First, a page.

MY SAY : Nothing That A Kind, Understanding Word, Cannot Fix

About the author:

Mataeliga Pio Sioa, Newsline Samoa newspaper editor. A veteran journalist in broadcast and print media.

  • NZ defence Minister Ron Marks
    NZ defence Minister Ron Marks

If Australia really wants to win the hearts of their island neighbours, step back into the background and let New Zealand do all the talking.

Let people like PM Jacinda Ardern and especially Deputy PM Sir Winston Peters speak for them. 

The NZ defence Minister Ron Marks is not too far off the tone as well.

When leaders like these talk they know that we know in the islands when they are either sounding ‘paternalistic’ or ‘condescending.’

Not sure if the Minister of Defence has been to Samoa but his PM and Deputy PM have been in Apia several times.

Understanding us islands in the region comes from being a lot more closer, not just to us in Samoa but our other island neighbours as well.

The point is reached where we can all easily relate to that popular African American slang “ I feel you bro.”

Indeed when Winston Peters recently said the “ UK walked out of the Pacific’’ we in the Pacific can ‘feel’ what he was talking about.

To borrow once again from an African American slang, “We hear you’ Winston. You are coming across loud and clear to us in the islands.”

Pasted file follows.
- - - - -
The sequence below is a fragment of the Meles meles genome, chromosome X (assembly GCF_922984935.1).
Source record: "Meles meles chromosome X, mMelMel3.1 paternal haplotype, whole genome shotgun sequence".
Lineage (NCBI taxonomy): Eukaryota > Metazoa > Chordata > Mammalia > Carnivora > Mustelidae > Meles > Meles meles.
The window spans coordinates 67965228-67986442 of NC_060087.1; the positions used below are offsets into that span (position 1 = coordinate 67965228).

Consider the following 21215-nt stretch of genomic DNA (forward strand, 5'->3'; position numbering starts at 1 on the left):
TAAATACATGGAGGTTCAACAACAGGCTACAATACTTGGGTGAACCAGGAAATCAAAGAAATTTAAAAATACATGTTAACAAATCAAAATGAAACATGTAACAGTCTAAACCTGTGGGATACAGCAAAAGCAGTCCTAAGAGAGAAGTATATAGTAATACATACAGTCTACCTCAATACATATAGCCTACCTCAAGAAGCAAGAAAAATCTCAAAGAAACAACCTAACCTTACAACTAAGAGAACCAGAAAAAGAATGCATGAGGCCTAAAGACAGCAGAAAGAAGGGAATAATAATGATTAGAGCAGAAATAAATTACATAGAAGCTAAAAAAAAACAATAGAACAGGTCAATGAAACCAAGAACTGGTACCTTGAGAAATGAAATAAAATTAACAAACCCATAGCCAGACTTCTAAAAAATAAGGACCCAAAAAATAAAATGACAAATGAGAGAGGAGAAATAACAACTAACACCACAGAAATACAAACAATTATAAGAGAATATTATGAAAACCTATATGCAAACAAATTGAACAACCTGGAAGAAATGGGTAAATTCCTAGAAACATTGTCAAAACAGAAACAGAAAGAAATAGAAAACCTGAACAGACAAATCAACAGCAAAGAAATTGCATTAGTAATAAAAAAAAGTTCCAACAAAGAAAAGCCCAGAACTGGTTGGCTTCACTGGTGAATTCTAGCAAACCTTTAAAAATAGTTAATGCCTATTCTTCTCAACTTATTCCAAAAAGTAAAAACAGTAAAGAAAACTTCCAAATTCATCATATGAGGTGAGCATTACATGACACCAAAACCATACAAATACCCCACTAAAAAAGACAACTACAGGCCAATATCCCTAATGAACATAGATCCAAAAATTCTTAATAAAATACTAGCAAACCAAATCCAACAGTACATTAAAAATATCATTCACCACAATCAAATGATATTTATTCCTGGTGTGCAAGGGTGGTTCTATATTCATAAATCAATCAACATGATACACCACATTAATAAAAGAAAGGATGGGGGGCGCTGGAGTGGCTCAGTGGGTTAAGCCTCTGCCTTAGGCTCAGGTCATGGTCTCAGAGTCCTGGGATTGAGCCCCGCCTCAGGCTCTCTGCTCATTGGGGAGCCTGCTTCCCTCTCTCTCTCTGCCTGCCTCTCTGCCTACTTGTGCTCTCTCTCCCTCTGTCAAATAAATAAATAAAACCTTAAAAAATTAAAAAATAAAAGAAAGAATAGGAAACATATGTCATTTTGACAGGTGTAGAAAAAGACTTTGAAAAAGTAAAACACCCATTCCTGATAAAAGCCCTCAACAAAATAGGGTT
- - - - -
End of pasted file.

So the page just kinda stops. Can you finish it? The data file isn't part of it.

When the NZ Defence Minister Marks said ‘People, more than money, will win favour with the Pacific’ he was spot on.

We too have a saying in Samoa ‘ E mafai mea uma pea fai male loto malie’, roughly translated, ‘nothing is impossible when we put our heart into it.”

The man speaks the kind of language that not only do we know so well but feel so deeply about it too.

When our economic wealth is measured up to the standards of a materialistic world, of course we are seen as poor.  But economic wealth has never been an accurate indicator of what real wealth is.

Money cannot buy happiness as the all too familiar saying goes.  It does buy a lot of convenience and comfort until the so called wealthy becomes bored, lose interest and moved on in search of other interest to enjoy and bring more comfort.

In the context of winning the hearts of the ‘poor’ Pacific Islands, all it takes is to  genuinely ‘hear’ or ‘feel’ them as you would another human being.

 Treat them as if they are better off abandoned under a coconut tree where they can sprout roots, and that is not nice.

When the All Blacks lost at the World Cup, the grieving in New Zealand rippled all the way to the islands too.

The All Blacks are more an island team than Australia’s Wallabies although they are building up a strong fan base in the islands as well.

With time and change in attitude, the green and gold would find a warm place to nestle also in the hearts of the islands, the same as the New Zealand All Blacks have done.

China will not solve all our economic problems in the islands.  So too would Australia and other rich western powers.

Working together goes a long way to lending our small economies a helping hand. We have and still are trying to do that, unfortunately the ‘palagi’ world has a saying also;  “there are no free lunches.”

 The Chinese would surely have a saying along the same lines as we have in Samoan; ‘ E leai se mea e maua ma se filemu.”

In simple terms the price we have to pay in the islands for trying to raise our standard of wellbeing is to be insulted by ‘paternalism’ and ‘condescension’   

It could be worse. We could lose our sovereignty.

 

 

 

 

 

 

 

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